My BOSTON LINE fonts were inspired by Boston Line Type, developed in the 1830s by Samuel Gridley Howe (left) for use in raised-letter printing for the blind. The odd diamond-shaped a, d, and o and generous spacing give the inkless, embossed pages a strange beauty. A variety of books were eventually printed with this distinctive type, including a beautiful Bible of in 1842. Many blind people found Roman letters difficult to read and all such systems were eventually replaced by Braille. Howe’s legacy lives on in Boston’s Perkins School for the Blind, which he founded.
BRUCE MIKITA is my digital version of an analog font of the same name. It has a rustic, hand-crafted feel and suggests East Asian calligraphy. The highlight is a distinctive feature; I’ve also made an un-highlighted version, which Dan X. Solo identifies as “Lantern.”
Business Casual is a lively, legible script font that can be both professional and informal. It was inspired by the “lost” analog font Delight (or Delite), produced by Formatt in the 1970s. I’ve kept the basic letterforms, but went for a more uniform stroke with rounded ends, like a felt-tip.
CATTLE ANNIE is my unauthorized digital interpretation of the analog font “Les Catalanes.” According to ABZ: More alphabets and other signs by Rothenstein and Gooding, it was designed n 1952 by Enric Crous-Vidal (1908-1987) but was never produced. Other Crous-Vidal fonts include Paris, Flash, and Ilerda from Fundición Tipográfica Bauer.
CINDERELLA was inspired by a font in one of the great Dan X. Solo 100 font books. The lowercase g first caught my eye; it’s ultra-condensed which can be very useful. The font has been retired for a number of years now. I had reason to use it recently and thought it was time to dust it off and round it out.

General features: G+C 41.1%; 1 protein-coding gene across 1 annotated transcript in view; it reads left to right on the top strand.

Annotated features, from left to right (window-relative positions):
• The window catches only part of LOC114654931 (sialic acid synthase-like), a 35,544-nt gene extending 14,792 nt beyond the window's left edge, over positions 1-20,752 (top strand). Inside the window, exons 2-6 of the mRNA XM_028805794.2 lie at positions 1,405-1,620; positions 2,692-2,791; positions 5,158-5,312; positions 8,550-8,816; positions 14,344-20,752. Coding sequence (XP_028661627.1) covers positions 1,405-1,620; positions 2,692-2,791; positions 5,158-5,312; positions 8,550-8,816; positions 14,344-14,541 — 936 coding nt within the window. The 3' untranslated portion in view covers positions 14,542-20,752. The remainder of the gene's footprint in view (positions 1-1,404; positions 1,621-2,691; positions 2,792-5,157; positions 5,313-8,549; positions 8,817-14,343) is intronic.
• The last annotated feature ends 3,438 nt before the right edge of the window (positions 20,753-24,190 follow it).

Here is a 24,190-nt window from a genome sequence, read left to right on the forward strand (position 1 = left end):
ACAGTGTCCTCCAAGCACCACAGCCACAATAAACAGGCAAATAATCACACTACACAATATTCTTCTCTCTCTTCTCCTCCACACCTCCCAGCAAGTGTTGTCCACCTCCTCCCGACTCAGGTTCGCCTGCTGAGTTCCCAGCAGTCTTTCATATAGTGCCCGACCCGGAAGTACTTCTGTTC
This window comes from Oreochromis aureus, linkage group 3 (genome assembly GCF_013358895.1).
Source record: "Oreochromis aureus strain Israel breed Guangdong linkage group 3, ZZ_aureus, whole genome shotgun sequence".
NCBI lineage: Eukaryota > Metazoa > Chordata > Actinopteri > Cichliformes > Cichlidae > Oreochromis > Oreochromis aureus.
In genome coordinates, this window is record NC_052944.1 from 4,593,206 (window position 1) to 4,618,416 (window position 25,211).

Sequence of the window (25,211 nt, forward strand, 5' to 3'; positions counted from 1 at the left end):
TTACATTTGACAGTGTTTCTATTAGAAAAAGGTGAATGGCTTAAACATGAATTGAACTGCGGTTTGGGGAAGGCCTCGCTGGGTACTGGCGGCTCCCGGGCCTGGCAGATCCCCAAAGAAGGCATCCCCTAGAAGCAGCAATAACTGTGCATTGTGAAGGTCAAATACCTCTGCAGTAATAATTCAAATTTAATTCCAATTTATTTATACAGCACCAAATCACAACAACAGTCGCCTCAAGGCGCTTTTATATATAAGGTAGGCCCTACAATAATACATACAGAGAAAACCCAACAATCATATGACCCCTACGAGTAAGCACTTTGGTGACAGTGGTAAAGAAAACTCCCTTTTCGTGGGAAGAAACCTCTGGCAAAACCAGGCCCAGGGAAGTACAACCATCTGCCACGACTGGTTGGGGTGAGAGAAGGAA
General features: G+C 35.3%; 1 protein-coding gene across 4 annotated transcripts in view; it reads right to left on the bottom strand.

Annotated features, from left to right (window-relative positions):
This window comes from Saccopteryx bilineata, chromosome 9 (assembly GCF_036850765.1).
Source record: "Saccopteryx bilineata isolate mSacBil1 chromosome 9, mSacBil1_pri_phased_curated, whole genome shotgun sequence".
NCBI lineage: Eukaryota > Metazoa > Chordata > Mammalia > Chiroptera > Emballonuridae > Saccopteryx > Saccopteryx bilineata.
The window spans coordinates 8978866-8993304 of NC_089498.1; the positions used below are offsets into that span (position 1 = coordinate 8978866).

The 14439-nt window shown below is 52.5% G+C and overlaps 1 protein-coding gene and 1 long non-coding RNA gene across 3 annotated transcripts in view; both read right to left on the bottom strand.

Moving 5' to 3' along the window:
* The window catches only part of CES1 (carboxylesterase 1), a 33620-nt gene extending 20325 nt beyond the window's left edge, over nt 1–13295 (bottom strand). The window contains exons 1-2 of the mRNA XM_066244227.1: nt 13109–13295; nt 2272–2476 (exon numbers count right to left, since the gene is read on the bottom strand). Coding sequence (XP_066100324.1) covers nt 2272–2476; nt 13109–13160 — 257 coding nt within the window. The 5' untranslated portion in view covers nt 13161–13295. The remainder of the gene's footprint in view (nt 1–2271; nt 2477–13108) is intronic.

The CRAZY HAROLD font set was inspired by a single analog font as reproduced in Paul E. Kennedy’s “Modern Display Alphabets” (Dover, 1974).
Of course the name appealed to me, as well as the tacky retro-festive style. (I welcome any additional information about this font that anyone might pass along to me.) Anyway, my font set is completely redrawn with clean edges and rounded points. I’ve incorporated alternate letterforms into separate fonts, and made condensed versions too.
The DOMINICAN set began with a font from Dan X. Solo’s series from Dover, name and all. Of course it’s designed to look like corroded old type. It’s a good alternative from the overused Caslon Antique. Subsequently I created companion fonts of italics and small caps.
FASHION SCRIPTS are fraternal twins. The letterforms of each were inspired by an example of 1940s department store lettering. FASHION BRUSH has a rough, art brush texture; FASHION MARKER has the smooth line of a Sharpie®.
The FLORENT fonts are bursting with beautiful, floral detail. The four fonts are designed to be used separately or layered together in different colors and combinations. Florent A (green in the animation at right) is bare branches or vines. Florent B (yellow) has white flowers on the branches. Florent C (blue) is the flowers alone, perfect for use alone or as a “fill” with B or D. Florent D (red) has the branches full of light and dark flowers.